My dad has a HP pavilion 510n at 1.2ghz pentium3 cpu. After checking it out I've determined it to have a Trigem "lomita" mobo. The system came with only 256mb ram (pc100 sdram).
According to HP, the mobo supports up to 512mb ram total. We couldn't find a 256mb pc100 sdram but the guy at the local computer shop said it should also take a 256mb pc133 sdram and run both at the slower speed (pc100), and it did detect the new ram, sort of.
The board won't detect the cheaper sdram dimm's (the kind with chips only on one side). As for the more expensive sdram dimms (the kind with chips on both sides), its doing something strange: its stating that the 256mb pc133 sdram is a 128mb pc133 sdram. (The sdram isn't mislabeled, and it isn't detected at the right size regardless of it being in the first or second slot and regardless of whether the 256mb pc100 sdram is in or not).
Does anyone know what might cause this error? The bios won't let me specifically state what size&speed the sdram is. (Is there a way to select that the sdram dimm's aren't auto-detected and instead manually select them from a preset list?)
Even stranger is that the system is now running MUCH FASTER than it was before. It still states on screen that its a 1.2ghz cpu, but booting/POST is like twice as fast and winXP is running like 30% faster. Its almost like as if instead of running both sdram's at the slower speed (pc100) its running both at 133mhz (which I've read can be forced but may cause all sorts of memory errors, but we had the system up for several hours with no problems).
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Ouch, Trigem is the company that made eMachines. I think they actually owned the eMachines brand and sold it off to Gateway. So your HP is an eMachines...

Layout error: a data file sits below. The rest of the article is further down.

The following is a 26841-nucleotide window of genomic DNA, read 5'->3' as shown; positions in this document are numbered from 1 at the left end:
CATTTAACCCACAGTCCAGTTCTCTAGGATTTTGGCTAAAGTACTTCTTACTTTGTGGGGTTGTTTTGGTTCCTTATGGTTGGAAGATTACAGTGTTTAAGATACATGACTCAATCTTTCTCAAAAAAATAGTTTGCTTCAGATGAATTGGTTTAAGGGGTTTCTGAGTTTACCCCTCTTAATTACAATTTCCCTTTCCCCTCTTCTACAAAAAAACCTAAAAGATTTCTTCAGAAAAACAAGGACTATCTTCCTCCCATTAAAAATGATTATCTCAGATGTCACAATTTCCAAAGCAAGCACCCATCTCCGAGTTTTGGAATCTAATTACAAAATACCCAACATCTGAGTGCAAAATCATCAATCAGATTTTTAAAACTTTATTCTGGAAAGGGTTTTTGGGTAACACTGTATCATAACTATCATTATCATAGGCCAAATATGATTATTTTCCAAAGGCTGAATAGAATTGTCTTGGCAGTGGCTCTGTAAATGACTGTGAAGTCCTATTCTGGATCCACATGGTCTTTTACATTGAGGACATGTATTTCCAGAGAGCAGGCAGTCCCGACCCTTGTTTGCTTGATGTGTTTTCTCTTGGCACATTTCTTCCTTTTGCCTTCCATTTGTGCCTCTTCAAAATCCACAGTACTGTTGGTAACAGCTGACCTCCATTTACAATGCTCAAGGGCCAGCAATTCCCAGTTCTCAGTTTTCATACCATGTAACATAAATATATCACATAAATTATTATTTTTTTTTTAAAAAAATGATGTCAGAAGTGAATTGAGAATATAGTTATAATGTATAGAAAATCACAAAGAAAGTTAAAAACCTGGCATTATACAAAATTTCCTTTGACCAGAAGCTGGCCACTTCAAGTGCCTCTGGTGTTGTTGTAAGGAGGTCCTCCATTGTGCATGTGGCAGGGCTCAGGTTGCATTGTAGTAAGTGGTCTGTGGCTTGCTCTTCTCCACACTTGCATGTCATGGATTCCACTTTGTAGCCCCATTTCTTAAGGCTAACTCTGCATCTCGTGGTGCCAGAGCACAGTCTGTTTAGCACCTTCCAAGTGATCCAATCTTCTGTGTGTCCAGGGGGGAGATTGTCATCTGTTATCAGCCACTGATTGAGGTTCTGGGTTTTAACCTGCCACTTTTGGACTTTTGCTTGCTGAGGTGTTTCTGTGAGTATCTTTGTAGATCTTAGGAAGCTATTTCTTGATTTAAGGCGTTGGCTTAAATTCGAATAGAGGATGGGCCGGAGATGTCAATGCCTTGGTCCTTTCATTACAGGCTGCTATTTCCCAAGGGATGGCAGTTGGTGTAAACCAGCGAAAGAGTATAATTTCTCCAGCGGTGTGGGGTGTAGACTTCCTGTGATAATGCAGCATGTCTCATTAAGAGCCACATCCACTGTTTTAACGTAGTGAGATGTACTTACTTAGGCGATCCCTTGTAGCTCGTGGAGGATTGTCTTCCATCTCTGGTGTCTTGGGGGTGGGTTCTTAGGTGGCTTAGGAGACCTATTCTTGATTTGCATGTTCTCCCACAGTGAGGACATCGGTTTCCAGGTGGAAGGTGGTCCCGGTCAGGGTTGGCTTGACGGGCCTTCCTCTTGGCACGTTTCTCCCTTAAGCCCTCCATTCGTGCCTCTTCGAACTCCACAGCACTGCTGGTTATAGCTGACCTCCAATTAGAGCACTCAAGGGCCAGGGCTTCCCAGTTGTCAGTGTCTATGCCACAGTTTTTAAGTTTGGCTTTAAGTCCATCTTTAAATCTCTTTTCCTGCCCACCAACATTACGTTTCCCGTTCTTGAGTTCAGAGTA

You could make things easy on yourself and use Crucial's memory selector at their website to choose modules gauranteed to work with your motherboard. As for the problem you're having, blame the seller. It's likely a "density" issue, 99% of technicians don't even know what that means, the higher the density the cheaper it is to make, and the store would rather sell you dirt-cheap RAM that doesn't work than stock something a little more expensive that does work.
Thankfully we found a sdram that was detected correctly.
My dad took his computer to a new shop here in town and they went through nearly a dozen assorted new and used pc100 and pc133 sdrams until they found one that worked totally right. Not the kind of problem you'd expect for a pentium-3 that's not that old.
Apparently if you find the original Korean mobo manual its on-par in size and detail as most mobo manuals. Not that I'm saying bad things about Trigem or Korea (which is where Trigem is based).
HP though put it in several different machines, locking the bios different ways and in some cases doing strange things to the bios and/or mobo.
I am trying to find solid info on the board so I can tweak it and maybe even speed it up for my old man. Info on the web is scattered at best and downright conflicting if you try to use what's provided on the HP website.
Some people say that if you were unlucky enough to get a pavilion with the Trigem Lomita board that you should cut your losses and just buy a whole new mobo and cpu. A few say the Lomita mobo is crud. Yet others say upgrades are fully possible, but are completely dependant on what model pavilion you pulled the Lomita board from.
Here's a sample of my confusion: